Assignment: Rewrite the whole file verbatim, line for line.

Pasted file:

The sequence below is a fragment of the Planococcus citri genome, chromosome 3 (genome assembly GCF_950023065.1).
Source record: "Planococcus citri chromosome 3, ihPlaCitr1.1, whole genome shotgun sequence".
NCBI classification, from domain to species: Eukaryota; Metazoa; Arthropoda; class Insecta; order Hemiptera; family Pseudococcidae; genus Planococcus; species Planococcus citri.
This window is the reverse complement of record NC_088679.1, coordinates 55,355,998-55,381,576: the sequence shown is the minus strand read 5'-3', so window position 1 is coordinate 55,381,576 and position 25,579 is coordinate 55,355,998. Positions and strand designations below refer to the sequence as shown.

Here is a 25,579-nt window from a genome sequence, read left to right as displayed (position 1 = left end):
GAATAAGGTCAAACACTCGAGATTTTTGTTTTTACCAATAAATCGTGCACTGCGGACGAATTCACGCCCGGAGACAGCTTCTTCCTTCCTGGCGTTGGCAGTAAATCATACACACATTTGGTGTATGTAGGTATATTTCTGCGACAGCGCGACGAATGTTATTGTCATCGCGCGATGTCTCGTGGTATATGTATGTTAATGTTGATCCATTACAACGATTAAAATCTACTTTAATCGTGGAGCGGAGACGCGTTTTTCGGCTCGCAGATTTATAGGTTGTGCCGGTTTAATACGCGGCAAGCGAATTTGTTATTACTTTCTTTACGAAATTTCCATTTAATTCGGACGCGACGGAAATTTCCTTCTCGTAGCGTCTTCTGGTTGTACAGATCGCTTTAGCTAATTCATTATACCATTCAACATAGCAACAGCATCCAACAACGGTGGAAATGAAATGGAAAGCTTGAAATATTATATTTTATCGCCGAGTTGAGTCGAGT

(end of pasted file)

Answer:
The sequence below is a fragment of the Planococcus citri genome, chromosome 3 (genome assembly GCF_950023065.1).
Source record: "Planococcus citri chromosome 3, ihPlaCitr1.1, whole genome shotgun sequence".
NCBI classification, from domain to species: Eukaryota; Metazoa; Arthropoda; class Insecta; order Hemiptera; family Pseudococcidae; genus Planococcus; species Planococcus citri.
This window is the reverse complement of record NC_088679.1, coordinates 55,355,998-55,381,576: the sequence shown is the minus strand read 5'-3', so window position 1 is coordinate 55,381,576 and position 25,579 is coordinate 55,355,998. Positions and strand designations below refer to the sequence as shown.

Here is a 25,579-nt window from a genome sequence, read left to right as displayed (position 1 = left end):
GAATAAGGTCAAACACTCGAGATTTTTGTTTTTACCAATAAATCGTGCACTGCGGACGAATTCACGCCCGGAGACAGCTTCTTCCTTCCTGGCGTTGGCAGTAAATCATACACACATTTGGTGTATGTAGGTATATTTCTGCGACAGCGCGACGAATGTTATTGTCATCGCGCGATGTCTCGTGGTATATGTATGTTAATGTTGATCCATTACAACGATTAAAATCTACTTTAATCGTGGAGCGGAGACGCGTTTTTCGGCTCGCAGATTTATAGGTTGTGCCGGTTTAATACGCGGCAAGCGAATTTGTTATTACTTTCTTTACGAAATTTCCATTTAATTCGGACGCGACGGAAATTTCCTTCTCGTAGCGTCTTCTGGTTGTACAGATCGCTTTAGCTAATTCATTATACCATTCAACATAGCAACAGCATCCAACAACGGTGGAAATGAAATGGAAAGCTTGAAATATTATATTTTATCGCCGAGTTGAGTCGAGT